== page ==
Edward Carrington Cabell

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Edward Carrington Cabell

Edward Carrington Cabell (February 5, 1816 – February 28, 1896) was the first US Representative from Florida.

Born in Richmond, Virginia; attended Washington College (now Washington and Lee University), Lexington, Virginia in 1832 and 1833 and Reynolds' Classical Academy in 1833 and 1834; was graduated from the University of Virginia at Charlottesville, Virginia in 1836; moved to Florida in 1837 and engaged in agricultural pursuits near Tallahassee, Florida; delegate to the Territorial convention to form a State constitution in 1838; returned to Virginia; studied law; was admitted to the bar in 1840; returned to Tallahassee, Fla.; upon the admission of Florida as a State into the Union presented credentials as a Member-elect to the Twenty-ninth United States Congress and served from October 6, 1845, to January 24, 1846, when he was succeeded by William H. Brockenbrough, who contested the election; elected as a Whig to the Thirtieth, Thirty-first, and Thirty-second Congresses (March 4, 1847 – March 3, 1853); chairman of the Committee on Expenditures on Public Buildings (Thirtieth-Congress); unsuccessful candidate in 1852 for reelection to the Thirty-third Congress; resumed the practice of law in Tallahassee; moved to St. Louis, Missouri in 1859, In May–June 1861 served as Missouri Governor C. F. Jackson's secret Commissioner (Ambassador) to the Confederate Government. Subsequently, during the American Civil War served in the Confederate Army with rank of lieutenant colonel; engaged in the practice of law in New York City 1868-1872, and subsequently in St. Louis, Mo.; member of the State senate of Missouri 1878-1882; died in St. Louis, Mo.; interment in Bellefontaine Cemetery.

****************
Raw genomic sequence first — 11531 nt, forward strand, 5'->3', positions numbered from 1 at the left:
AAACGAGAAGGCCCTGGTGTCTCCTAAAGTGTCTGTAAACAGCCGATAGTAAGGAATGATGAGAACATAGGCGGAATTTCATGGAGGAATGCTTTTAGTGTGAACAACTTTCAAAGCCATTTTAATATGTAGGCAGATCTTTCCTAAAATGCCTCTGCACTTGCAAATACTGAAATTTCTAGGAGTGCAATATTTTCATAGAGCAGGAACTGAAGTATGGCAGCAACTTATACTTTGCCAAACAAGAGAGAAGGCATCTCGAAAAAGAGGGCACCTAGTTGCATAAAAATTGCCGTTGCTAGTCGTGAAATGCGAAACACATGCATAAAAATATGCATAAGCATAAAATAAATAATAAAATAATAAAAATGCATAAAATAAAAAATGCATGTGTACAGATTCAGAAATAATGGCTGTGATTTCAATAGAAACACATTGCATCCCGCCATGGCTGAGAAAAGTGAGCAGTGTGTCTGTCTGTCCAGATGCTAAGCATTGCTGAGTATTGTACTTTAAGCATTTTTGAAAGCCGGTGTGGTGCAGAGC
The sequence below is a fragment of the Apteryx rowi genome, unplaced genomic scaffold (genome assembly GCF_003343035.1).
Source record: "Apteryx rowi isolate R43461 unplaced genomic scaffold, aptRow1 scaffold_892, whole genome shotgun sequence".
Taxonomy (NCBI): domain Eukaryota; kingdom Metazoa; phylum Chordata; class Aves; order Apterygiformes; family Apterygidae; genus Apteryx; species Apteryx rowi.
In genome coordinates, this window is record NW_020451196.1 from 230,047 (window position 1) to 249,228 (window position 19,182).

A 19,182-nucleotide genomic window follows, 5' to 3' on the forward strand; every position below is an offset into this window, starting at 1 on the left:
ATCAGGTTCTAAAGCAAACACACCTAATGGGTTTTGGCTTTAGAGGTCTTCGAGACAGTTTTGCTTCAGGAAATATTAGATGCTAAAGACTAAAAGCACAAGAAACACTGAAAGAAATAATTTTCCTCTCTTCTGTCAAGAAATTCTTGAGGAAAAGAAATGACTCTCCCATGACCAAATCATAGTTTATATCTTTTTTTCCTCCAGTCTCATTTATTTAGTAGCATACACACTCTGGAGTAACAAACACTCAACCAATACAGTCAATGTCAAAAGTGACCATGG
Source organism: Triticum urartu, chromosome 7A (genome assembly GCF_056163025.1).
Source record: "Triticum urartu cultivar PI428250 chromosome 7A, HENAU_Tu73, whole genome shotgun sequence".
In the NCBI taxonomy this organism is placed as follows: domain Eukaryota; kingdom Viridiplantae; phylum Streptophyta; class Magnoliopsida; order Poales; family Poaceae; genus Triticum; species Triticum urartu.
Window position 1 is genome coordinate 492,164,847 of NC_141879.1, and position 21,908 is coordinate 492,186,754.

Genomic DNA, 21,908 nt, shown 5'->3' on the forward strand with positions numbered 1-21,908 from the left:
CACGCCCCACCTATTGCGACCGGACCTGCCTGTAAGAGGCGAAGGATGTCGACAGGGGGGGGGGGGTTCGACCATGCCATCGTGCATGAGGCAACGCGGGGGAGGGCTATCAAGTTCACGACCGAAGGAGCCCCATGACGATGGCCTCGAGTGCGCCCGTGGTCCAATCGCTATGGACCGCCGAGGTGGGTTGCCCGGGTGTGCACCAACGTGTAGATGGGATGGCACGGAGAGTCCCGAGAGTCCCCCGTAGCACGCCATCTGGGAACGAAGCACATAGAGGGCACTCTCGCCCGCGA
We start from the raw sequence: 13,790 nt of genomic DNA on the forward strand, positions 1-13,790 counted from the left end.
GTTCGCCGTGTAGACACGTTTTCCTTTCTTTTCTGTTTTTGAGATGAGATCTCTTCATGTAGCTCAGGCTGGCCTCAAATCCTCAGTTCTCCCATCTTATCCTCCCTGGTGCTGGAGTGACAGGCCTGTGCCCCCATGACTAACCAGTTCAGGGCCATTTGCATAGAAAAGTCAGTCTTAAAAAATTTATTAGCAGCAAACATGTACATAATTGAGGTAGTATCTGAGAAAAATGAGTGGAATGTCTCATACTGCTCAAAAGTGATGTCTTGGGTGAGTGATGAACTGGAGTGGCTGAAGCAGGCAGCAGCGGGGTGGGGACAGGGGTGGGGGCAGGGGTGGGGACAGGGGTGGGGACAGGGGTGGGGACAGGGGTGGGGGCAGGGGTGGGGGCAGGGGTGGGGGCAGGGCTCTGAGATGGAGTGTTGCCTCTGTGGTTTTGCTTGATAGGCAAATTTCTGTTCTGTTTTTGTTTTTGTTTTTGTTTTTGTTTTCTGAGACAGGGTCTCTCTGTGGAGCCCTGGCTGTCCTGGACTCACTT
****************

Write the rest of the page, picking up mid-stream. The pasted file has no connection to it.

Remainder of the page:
United States House of Representatives
Preceded by
none
Member of the U.S. House of Representatives
from Florida's at-large congressional district

October 6, 1845 – January 24, 1846
Succeeded by
William H. Brockenbrough
Preceded by
William H. Brockenbrough
Member of the U.S. House of Representatives
from Florida's at-large congressional district

March 4, 1847 – March 3, 1853
Succeeded by
Augustus Maxwell